A new well

Well drilling number 1
Yesterday we had an old well redrilled as part of our pasture recovery plan. I already mentioned the needs of cows and their drinking requirements. This is a lot of water to produce each day, combined with the water needs of four families all drinking off of one well that supplies the entire farm. So with all that in mind we hired NW Poole Well Company to come onsite and recommission an old well that was abandoned before We moved here in 1980. In looking at the well it looked like the last pump installed was in 1975 but who knows how old the well itself was.

well drilling – 2

Ryan with NW Poole thought it would be no big deal to drill out some obstructions and get this old well up to the 10 gallons per minute that we wanted. Turns out that wasn’t quite the way it went. The old well had some sort of flexible plastic pipe that was still intact from about 15 feet down to the bottom of the 150 foot well. It was seriously tough stuff and took FOREVER.
well drilling – 3

This is about 6 hours late, still drilling out the pipe. The well itself was wide open. At 30 gallons per hour for diesel burn that’s a lot of diesel just to remove plastic.

Well drilling – 4

And the end result. At 150 feet, the well was producing about 2 gallons per minute. Ahh yes, now I see why they abandoned it. Duh! Nothing to do but to keep drilling. We went to 205 feet and still only had 7 gallons per minute. But 7 gallons per minute gives us 3900 gallons in a 10 hour solar day which is plenty for winter and we get much more sun in the summer when we might need more water. Plus I am going to install a 1500 gallon cistern inline so that will give us reserve capacity. That’s not part of the engineered plan but it works for the system and is an enhancement to the overall project so I think it should be ok.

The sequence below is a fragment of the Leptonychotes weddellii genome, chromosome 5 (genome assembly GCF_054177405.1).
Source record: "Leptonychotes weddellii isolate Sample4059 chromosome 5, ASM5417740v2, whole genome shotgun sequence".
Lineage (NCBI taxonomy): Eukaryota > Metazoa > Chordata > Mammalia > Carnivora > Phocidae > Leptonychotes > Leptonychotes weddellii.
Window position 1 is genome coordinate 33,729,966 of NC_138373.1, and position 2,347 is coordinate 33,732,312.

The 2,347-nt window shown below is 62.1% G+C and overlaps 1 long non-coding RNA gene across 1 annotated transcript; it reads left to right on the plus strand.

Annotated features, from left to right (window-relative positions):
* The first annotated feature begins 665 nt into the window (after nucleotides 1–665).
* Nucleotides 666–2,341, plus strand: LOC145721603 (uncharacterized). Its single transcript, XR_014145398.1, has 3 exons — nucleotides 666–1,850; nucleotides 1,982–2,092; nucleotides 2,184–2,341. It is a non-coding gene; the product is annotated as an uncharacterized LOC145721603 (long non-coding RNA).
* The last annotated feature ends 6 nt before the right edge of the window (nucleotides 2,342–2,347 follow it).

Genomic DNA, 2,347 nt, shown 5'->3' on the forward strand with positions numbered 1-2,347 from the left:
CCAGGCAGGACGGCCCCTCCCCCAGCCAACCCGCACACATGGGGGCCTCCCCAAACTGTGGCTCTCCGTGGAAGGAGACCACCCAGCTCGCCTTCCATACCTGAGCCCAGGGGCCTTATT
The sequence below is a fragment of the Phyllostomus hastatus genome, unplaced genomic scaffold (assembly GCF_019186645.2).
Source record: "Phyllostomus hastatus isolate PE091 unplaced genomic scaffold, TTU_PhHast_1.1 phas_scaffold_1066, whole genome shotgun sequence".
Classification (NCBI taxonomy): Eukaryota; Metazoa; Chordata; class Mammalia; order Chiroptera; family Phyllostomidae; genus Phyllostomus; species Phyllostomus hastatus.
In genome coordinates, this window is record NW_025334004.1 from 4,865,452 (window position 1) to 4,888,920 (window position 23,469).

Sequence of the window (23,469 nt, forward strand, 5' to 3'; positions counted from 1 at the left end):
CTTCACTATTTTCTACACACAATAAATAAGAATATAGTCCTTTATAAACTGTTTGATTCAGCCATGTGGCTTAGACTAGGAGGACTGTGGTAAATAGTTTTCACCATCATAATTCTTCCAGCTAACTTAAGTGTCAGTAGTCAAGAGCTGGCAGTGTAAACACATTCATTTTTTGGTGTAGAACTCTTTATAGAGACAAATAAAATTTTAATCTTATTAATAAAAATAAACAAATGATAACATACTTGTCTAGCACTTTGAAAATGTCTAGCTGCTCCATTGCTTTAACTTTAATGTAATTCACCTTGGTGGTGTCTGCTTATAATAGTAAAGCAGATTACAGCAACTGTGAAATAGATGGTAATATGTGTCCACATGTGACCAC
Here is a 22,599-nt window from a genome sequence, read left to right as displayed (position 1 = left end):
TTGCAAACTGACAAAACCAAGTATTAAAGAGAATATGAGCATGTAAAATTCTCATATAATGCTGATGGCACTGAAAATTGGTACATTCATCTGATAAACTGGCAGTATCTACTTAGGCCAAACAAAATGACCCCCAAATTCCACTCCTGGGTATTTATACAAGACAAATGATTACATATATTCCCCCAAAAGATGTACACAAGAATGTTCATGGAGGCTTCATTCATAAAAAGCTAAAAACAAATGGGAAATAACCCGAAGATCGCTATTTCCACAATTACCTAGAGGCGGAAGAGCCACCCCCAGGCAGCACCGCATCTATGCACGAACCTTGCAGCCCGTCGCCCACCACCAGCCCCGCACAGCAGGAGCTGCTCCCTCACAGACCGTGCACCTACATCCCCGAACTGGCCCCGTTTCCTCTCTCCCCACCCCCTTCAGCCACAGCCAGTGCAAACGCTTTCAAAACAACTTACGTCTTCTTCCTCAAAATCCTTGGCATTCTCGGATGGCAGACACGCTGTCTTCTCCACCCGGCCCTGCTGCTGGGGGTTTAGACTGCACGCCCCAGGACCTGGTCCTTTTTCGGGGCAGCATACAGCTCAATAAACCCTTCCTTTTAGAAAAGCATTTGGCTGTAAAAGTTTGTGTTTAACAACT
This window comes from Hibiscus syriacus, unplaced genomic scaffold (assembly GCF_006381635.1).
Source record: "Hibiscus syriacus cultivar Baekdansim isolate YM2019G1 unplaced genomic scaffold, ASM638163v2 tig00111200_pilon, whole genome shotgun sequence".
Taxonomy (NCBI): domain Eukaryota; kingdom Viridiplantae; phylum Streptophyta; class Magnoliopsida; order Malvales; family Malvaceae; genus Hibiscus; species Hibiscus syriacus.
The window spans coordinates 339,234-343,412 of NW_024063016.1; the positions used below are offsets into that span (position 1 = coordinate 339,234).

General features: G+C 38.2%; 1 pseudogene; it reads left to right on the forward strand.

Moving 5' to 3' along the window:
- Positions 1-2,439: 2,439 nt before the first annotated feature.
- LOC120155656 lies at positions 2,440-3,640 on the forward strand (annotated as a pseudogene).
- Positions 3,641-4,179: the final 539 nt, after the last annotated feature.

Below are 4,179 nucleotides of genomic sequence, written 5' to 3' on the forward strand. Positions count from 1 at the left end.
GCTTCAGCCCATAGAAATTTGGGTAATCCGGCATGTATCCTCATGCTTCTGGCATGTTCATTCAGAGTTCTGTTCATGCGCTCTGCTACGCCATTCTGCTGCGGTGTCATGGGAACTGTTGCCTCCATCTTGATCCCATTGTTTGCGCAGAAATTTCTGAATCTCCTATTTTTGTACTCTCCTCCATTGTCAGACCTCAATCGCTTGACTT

Grazing update and a new well being drilled


The grass continues to look great. Here you can see today’s paddock on the left, yesterday’s on the right. Its obvious where the cows have grazed as it’s very brown vs todays paddock which is as green as spring grass. In fact the poop from the cows is getting somewhat runny like it does in the spring which is interesting since there is a fall flush of grass much like there is a spring flush. I read about the fall flush but with our old grazing methods you never saw it. One more thing that is working just like the grazing experts said it would. The brown would be bad in your suburban yard (homeowners associations would be unhappy) but for our pastures its gold. This is dried organic matter which is matting down and decomposing. This brown grass will be next years healthy soil.

Today we are meeting Ryan with NW Poole Well company to redrill an old well that was out of service when we moved on the farm. We are going to hopefully hit good water and then combine this well with a solar based pump that will now water all of our cows from solar pumped water from a separate well than our main farm well. As we grow our herd they are going to drink more and more water so we are planning ahead for that growth. An adult cow can drink as much as 30 gallons of water per day and lactating cows can double that need. Since we have a lot of lactating cows we have pretty sizeable water needs that will only grow. Thank goodness the cows don’t take showers. 🙂

This project is in partnership again with Wake County Soil and Water and Teresa Hice from that office who continues to help us on the farm. I met Teresa at a Keeping the Farm” workshop some years ago and she has been working with us ever since helping with our erosion issues, land retention, etc. The next keeping the farm workshop is January 29th and if you farm or want to farm I highly recommend you attending. It’s well worth the day.

New sign

I am not sure where people get the signs they need for their farms. NC law states that in order to be protected by liability protection laws you have to post a sign or signs stating the law. The agri tourism association has their law available as a sign when you join, which I did. However the new law states it must be posted as well. All I could do was go have one made. I guess the good news is its a really nice sign mounted on a metal board so it should last a long time. Also fortunately for us there is only one way on and off the farm so its easy to post a sign that everyone sees which makes life simpler.

Seems like there is a business opportunity for someone to sell ready made signs for farmers.